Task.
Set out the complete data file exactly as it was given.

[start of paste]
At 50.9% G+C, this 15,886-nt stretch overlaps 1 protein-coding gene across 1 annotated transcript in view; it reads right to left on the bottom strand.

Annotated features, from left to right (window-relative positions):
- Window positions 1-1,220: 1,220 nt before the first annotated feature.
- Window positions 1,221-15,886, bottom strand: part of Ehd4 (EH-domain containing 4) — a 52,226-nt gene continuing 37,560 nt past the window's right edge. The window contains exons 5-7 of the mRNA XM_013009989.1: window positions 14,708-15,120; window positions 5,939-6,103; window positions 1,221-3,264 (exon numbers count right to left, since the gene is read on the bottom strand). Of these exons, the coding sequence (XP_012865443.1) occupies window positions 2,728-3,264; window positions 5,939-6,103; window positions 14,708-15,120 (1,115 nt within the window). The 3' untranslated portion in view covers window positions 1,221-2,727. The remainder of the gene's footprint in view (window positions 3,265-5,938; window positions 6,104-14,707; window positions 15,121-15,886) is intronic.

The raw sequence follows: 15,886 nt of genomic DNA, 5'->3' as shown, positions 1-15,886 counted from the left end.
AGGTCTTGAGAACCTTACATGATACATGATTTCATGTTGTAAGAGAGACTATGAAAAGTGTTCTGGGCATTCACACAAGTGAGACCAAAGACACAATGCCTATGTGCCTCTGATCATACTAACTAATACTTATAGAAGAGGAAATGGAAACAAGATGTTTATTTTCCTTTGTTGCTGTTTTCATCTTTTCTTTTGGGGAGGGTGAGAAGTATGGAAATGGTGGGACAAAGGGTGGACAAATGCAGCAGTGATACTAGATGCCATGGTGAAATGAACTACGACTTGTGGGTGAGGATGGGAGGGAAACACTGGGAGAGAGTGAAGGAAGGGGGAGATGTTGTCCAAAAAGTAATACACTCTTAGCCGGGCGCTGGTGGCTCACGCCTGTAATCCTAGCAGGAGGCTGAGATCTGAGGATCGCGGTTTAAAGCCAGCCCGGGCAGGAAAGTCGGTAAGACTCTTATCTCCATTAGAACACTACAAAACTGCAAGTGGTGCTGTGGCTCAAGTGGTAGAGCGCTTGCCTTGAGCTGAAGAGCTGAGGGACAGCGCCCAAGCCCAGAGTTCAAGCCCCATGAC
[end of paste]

At 50.9% G+C, this 15,886-nt stretch overlaps 1 protein-coding gene across 1 annotated transcript in view; it reads right to left on the bottom strand.

Annotated features, from left to right (window-relative positions):
- Window positions 1-1,220: 1,220 nt before the first annotated feature.
- Window positions 1,221-15,886, bottom strand: part of Ehd4 (EH-domain containing 4) — a 52,226-nt gene continuing 37,560 nt past the window's right edge. The window contains exons 5-7 of the mRNA XM_013009989.1: window positions 14,708-15,120; window positions 5,939-6,103; window positions 1,221-3,264 (exon numbers count right to left, since the gene is read on the bottom strand). Of these exons, the coding sequence (XP_012865443.1) occupies window positions 2,728-3,264; window positions 5,939-6,103; window positions 14,708-15,120 (1,115 nt within the window). The 3' untranslated portion in view covers window positions 1,221-2,727. The remainder of the gene's footprint in view (window positions 3,265-5,938; window positions 6,104-14,707; window positions 15,121-15,886) is intronic.

The raw sequence follows: 15,886 nt of genomic DNA, 5'->3' as shown, positions 1-15,886 counted from the left end.
AGGTCTTGAGAACCTTACATGATACATGATTTCATGTTGTAAGAGAGACTATGAAAAGTGTTCTGGGCATTCACACAAGTGAGACCAAAGACACAATGCCTATGTGCCTCTGATCATACTAACTAATACTTATAGAAGAGGAAATGGAAACAAGATGTTTATTTTCCTTTGTTGCTGTTTTCATCTTTTCTTTTGGGGAGGGTGAGAAGTATGGAAATGGTGGGACAAAGGGTGGACAAATGCAGCAGTGATACTAGATGCCATGGTGAAATGAACTACGACTTGTGGGTGAGGATGGGAGGGAAACACTGGGAGAGAGTGAAGGAAGGGGGAGATGTTGTCCAAAAAGTAATACACTCTTAGCCGGGCGCTGGTGGCTCACGCCTGTAATCCTAGCAGGAGGCTGAGATCTGAGGATCGCGGTTTAAAGCCAGCCCGGGCAGGAAAGTCGGTAAGACTCTTATCTCCATTAGAACACTACAAAACTGCAAGTGGTGCTGTGGCTCAAGTGGTAGAGCGCTTGCCTTGAGCTGAAGAGCTGAGGGACAGCGCCCAAGCCCAGAGTTCAAGCCCCATGAC